BEFORE THE ARBITRATOR
In the Matter of the Arbitration of a Dispute Between
COLUMBIA COUNTY EMPLOYEES UNION LOCAL 995,
COLUMBIA COUNTY (HIGHWAY DEPARTMENT)
David White, Staff Representative, AFSCME Council 40, for the labor organization.
Joseph Ruf, Corporation Counsel and Human Resources Director, for the municipal employer.
The Columbia County Employees Union Local 995, AFSCME, AFL-CIO and Columbia County are parties to a collective bargaining agreement which provides for final and binding arbitration of disputes arising thereunder. The Union made a request, in which the County concurred, for the Wisconsin Employment Relations Commission to appoint a member of its staff to hear and decide a grievance over the interpretation and application of the terms of the agreement relating to discipline. The Commission designated Stuart D. Levitan as the impartial arbitrator. Hearing in the matter was held Portage, Wisconsin, on January 18, 2007; a stenographic transcript was prepared by February 1. The parties agreed to have the arbitrator issue a bench decision, which he did, and which he extends and revises as follows:
The Union made a reasonable argument that overall safety of the operator and certain aspects of the operation would be better served by the placement of the camera as the grievant devised it as opposed to how management devised it.
However, Article 3.01 of the collective bargaining agreement exclusively vests in the employer the right "to determine the location, operation and type of the physical structures, facilities, or equipment of the Highway Department." Under that section, the union also "expressly recognizes the prerogative of the Employer to operate and manage its affairs in all respects with its responsibilities."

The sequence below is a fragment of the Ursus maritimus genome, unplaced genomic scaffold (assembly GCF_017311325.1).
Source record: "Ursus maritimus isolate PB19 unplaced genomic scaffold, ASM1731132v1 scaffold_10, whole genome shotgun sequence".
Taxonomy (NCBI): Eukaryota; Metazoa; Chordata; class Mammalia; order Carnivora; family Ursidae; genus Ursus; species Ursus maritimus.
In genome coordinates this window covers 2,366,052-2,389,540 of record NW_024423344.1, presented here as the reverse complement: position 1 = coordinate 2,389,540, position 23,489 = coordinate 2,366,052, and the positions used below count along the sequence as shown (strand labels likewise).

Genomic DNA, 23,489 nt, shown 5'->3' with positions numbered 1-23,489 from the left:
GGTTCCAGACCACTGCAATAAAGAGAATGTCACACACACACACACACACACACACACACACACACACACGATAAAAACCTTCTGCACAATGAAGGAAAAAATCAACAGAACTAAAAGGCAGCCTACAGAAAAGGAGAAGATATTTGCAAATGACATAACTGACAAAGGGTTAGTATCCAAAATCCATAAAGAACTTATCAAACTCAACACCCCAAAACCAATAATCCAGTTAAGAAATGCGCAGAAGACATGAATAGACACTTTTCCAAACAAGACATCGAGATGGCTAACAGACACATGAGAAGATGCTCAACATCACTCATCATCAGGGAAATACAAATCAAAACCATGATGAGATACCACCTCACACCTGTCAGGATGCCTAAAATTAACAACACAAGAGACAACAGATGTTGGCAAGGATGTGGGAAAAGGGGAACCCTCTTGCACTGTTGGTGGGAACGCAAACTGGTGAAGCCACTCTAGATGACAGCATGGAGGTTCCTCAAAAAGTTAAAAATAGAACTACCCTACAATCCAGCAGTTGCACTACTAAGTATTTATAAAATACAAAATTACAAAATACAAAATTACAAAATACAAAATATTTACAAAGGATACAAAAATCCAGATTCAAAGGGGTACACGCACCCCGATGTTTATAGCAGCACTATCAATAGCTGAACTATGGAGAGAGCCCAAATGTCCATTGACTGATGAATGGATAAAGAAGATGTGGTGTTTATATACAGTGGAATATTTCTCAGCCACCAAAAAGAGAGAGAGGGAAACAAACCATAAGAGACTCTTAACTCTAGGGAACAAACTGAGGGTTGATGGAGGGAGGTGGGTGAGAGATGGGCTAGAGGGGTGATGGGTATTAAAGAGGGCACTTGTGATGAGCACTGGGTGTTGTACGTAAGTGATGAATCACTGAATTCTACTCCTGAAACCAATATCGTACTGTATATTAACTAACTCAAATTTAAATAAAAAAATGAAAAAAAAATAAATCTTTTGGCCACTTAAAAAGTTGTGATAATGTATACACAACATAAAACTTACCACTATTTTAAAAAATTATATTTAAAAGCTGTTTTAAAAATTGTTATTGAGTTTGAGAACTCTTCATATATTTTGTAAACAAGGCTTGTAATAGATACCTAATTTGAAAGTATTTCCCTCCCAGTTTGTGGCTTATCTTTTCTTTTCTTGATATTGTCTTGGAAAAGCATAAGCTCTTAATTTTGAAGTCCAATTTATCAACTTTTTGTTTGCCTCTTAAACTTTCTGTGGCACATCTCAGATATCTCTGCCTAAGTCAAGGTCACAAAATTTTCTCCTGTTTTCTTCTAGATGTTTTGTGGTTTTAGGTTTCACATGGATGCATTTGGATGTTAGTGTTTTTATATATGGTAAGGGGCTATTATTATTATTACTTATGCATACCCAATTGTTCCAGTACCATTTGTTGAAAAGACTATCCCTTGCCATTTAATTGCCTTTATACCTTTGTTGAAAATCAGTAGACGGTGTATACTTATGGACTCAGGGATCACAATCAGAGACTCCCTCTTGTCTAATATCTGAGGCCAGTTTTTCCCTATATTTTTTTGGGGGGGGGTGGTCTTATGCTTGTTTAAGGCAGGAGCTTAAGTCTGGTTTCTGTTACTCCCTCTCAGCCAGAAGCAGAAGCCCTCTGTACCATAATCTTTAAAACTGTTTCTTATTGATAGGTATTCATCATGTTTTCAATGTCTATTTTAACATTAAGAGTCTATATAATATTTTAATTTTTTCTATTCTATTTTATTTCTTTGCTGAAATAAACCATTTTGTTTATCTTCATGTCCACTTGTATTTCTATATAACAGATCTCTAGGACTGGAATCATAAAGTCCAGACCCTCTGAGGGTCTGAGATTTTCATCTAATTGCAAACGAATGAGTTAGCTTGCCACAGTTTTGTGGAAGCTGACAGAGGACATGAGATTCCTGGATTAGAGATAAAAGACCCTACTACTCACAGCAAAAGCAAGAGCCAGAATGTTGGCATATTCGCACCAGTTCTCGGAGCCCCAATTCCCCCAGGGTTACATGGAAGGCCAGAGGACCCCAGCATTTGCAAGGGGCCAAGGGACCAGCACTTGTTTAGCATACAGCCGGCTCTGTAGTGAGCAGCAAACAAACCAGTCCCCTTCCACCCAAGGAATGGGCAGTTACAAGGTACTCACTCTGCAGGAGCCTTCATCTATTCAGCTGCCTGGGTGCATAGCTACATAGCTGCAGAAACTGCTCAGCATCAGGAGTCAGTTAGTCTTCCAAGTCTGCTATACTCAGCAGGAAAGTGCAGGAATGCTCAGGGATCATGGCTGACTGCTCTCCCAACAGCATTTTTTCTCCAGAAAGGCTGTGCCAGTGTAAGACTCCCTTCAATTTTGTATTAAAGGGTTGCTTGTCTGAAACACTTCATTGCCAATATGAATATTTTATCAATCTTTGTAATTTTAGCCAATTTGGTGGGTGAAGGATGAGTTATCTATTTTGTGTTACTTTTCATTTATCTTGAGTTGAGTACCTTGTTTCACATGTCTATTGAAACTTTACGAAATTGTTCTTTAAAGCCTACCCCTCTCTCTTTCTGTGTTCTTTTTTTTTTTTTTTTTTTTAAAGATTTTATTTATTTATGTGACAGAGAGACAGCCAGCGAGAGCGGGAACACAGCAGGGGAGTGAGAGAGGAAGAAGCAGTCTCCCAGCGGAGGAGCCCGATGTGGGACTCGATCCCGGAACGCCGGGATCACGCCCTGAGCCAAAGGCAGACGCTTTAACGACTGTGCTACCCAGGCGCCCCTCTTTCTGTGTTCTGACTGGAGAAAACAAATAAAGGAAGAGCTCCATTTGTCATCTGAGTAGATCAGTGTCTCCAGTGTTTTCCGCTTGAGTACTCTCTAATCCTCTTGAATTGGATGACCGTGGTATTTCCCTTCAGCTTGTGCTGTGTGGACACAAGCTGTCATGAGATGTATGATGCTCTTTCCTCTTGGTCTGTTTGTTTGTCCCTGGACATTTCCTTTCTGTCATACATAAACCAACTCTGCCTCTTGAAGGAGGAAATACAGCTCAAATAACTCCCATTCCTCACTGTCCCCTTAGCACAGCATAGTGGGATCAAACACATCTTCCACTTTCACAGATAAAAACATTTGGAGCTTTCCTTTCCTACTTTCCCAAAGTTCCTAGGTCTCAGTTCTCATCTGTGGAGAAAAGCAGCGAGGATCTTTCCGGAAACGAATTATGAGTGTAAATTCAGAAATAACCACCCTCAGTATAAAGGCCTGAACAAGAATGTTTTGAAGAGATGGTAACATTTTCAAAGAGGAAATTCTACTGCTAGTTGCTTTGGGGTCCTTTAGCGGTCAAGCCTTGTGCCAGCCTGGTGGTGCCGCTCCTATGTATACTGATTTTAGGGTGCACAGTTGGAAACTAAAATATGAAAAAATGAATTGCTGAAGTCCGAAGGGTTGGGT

The grievant may well have had legitimate concerns about his safety due to a particular passenger. However, the night in question was not the first time this particular suspicious individual had been on the ferry. The grievant had ample opportunity before this night to discuss the matter with supervisors and explain his concerns and ask for their assistance.
It is not for an employee to unilaterally disconnect one camera that has been established for security and surveillance purposes, and connect a camera with a different view. This is especially true when the camera placement has been specifically reviewed and approved by the Wisconsin Department of Transportation. The grievant may indeed have had the best intentions, but he simply should not have acted on his own without first discussing the matter with management.
I believe the level of discipline imposed a verbal counseling with a written record was appropriate, and so the grievance is
Dated at Madison, Wisconsin, this 2nd day of February, 2007.
Stuart D. Levitan, Arbitrator